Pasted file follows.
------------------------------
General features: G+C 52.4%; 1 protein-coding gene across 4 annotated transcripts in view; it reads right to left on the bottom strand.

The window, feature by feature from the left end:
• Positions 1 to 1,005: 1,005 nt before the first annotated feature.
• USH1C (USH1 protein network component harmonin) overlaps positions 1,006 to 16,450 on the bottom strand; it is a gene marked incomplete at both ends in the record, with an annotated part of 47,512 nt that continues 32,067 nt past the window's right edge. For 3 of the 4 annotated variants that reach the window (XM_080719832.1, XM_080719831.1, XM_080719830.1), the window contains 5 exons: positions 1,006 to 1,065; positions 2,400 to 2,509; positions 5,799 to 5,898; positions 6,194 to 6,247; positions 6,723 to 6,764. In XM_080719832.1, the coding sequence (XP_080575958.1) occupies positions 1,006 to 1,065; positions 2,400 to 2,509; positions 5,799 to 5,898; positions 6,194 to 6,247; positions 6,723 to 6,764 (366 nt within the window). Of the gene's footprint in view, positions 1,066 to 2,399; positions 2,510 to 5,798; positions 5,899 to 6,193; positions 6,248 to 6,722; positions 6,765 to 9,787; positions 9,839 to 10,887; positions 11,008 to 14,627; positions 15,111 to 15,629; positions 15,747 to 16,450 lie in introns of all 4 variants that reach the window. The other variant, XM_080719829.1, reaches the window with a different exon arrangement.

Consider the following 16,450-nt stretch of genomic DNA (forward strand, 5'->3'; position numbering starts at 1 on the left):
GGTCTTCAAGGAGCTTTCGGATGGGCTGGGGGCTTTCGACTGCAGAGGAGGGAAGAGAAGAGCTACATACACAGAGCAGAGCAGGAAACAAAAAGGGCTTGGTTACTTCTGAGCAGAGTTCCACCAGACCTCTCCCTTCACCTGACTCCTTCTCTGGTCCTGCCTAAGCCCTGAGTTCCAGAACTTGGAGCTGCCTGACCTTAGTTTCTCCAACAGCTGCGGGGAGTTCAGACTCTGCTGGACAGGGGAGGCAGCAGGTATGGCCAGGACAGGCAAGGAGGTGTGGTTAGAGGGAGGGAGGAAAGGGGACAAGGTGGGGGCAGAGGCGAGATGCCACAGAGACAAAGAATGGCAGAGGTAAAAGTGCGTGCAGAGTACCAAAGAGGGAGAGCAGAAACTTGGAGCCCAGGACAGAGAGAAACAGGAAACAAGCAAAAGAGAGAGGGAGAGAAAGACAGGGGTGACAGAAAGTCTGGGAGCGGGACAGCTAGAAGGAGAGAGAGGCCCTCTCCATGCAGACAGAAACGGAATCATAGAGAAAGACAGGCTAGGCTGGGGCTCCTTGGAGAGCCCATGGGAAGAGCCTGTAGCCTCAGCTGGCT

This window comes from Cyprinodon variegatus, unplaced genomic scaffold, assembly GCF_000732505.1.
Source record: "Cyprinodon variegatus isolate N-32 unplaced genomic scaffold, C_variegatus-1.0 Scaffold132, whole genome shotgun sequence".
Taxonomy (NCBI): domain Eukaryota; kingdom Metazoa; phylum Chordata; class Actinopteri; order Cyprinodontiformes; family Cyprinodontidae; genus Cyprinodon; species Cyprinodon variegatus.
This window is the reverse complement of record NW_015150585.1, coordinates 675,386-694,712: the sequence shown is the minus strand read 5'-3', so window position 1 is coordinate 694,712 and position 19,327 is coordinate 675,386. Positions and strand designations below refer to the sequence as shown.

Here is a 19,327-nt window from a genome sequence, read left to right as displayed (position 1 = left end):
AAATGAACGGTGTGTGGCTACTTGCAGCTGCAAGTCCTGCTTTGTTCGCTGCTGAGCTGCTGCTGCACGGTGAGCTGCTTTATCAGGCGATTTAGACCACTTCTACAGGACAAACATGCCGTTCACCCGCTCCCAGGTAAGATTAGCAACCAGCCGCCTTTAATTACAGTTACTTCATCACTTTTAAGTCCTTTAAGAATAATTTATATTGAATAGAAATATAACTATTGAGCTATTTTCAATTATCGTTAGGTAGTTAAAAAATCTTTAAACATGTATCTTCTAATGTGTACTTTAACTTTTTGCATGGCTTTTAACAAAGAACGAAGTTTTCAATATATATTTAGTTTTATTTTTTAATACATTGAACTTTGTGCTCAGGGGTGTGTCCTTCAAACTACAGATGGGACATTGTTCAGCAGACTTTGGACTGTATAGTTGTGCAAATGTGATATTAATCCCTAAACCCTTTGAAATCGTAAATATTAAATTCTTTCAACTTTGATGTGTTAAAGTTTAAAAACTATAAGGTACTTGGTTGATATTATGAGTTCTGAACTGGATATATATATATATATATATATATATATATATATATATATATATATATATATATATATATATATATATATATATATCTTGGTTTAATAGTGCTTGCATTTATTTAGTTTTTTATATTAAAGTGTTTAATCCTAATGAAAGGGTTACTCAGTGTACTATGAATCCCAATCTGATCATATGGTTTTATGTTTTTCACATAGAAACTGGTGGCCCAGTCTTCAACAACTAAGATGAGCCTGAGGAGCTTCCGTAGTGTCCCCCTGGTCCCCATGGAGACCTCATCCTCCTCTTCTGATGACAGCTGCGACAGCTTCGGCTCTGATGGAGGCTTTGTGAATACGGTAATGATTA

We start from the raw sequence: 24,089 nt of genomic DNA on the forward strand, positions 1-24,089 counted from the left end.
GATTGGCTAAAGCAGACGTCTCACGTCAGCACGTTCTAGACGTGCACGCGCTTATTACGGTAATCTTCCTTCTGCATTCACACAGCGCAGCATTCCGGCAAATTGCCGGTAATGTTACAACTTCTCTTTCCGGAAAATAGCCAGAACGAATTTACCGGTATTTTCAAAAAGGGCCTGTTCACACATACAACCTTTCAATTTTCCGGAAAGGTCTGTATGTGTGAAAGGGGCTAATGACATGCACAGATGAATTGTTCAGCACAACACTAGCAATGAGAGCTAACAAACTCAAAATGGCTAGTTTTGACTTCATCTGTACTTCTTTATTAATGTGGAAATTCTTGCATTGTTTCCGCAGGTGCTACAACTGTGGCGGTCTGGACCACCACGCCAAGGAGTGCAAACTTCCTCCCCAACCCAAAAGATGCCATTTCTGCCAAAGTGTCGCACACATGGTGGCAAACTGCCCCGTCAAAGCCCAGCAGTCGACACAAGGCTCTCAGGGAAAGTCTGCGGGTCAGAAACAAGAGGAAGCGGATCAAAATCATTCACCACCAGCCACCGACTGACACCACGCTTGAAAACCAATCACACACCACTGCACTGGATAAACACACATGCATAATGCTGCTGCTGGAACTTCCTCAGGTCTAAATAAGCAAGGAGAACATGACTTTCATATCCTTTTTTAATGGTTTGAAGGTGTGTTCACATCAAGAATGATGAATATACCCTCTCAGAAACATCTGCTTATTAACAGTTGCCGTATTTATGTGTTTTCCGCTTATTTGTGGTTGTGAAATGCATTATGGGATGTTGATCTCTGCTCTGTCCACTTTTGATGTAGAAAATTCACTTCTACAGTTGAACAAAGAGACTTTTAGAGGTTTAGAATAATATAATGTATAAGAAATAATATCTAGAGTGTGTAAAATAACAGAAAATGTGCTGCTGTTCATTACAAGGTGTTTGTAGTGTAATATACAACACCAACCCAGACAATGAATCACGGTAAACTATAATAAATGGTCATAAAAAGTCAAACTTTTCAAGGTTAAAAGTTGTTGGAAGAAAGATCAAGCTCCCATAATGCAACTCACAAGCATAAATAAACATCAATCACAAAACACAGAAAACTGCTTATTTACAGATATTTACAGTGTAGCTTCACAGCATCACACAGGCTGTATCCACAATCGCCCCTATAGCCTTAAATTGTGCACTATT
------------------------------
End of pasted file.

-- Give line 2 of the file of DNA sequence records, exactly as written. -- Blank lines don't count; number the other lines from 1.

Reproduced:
The window, feature by feature from the left end: